Resistance to neutralizing antibody and expanded coreceptor usage are associated with human immunodeficiency virus type 1 isolates derived from chimpanzees with pathogenic infections.
Immunologic and biologic factors associated with the progression to AIDS in HIV-1-infected chimpanzees were investigated. Chimpanzee C499 was euthanized in 1996 as a result of the development of AIDS approximately 11 years after infection with HIV-1. At the time of initial disease development (September 1995), blood from this animal was transfused to an uninfected chimpanzee, C455, resulting in a rapid loss of CD4(+) T cells. Virus isolates were derived from both animals and termed HIV-1(JC) (derived from C499 at the time of disease development; JC isolate) and HIV-1(NC) (derived from C455 1 month posttransfusion; NC isolate). In vitro studies demonstrate that the parental viruses used to inoculate C499 were susceptible to neutralization by serum from that animal. In contrast, serum from C499 at any time was unable to neutralize the JC or NC isolates. Similarly, the JC and NC isolates were highly resistant to neutralization by serum from C455. However, serum from C455 was also unable to neutralize either of the parental viruses or any of the normally neutralization sensitive isolates tested. Serum samples from the two additional chimpanzees that were inoculated with the NC isolate were also unable to neutralize these isolates. Coreceptor usage of the uncloned JC and NC isolates was somewhat expanded when compared with that of LAV1b and SF2. However, molecular clones derived from the JC and NC isolates (JC16 and NC7) displayed only a limited coreceptor repertoire despite having unique V3 loop sequences. The results suggest that the JC and NC isolates are neutralization escape mutants and display a different phenotype than the parental strains LAV1b and SF2.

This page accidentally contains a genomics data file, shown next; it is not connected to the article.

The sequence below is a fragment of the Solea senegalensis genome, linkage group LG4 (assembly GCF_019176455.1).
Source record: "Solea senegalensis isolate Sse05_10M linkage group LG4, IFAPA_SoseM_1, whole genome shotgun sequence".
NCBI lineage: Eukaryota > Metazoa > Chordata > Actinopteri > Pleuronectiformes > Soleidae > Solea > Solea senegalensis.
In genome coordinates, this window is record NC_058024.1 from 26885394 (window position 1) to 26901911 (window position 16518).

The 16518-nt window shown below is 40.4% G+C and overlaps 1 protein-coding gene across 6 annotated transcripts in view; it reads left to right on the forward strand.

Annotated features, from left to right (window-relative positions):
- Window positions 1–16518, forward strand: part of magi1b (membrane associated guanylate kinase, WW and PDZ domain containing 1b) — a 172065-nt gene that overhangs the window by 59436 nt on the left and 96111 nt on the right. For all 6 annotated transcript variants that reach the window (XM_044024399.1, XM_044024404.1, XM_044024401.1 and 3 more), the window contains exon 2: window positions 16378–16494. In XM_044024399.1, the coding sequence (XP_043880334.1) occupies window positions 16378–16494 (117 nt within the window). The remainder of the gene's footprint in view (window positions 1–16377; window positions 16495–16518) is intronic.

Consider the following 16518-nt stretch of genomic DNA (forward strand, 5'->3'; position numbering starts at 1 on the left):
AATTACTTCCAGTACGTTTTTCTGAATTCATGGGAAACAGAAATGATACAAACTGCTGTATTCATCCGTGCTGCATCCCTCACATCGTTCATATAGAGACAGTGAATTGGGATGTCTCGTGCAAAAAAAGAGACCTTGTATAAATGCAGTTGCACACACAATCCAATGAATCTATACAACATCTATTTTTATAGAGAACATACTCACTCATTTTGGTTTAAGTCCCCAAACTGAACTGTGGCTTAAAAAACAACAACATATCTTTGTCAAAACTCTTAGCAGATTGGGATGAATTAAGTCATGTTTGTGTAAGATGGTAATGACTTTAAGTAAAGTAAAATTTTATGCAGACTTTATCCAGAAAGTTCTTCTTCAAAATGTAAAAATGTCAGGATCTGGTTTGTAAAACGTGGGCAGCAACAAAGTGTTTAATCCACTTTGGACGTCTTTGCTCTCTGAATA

Juompan, L; Zhou, J; Montefiori, DC; Novembre, FJ
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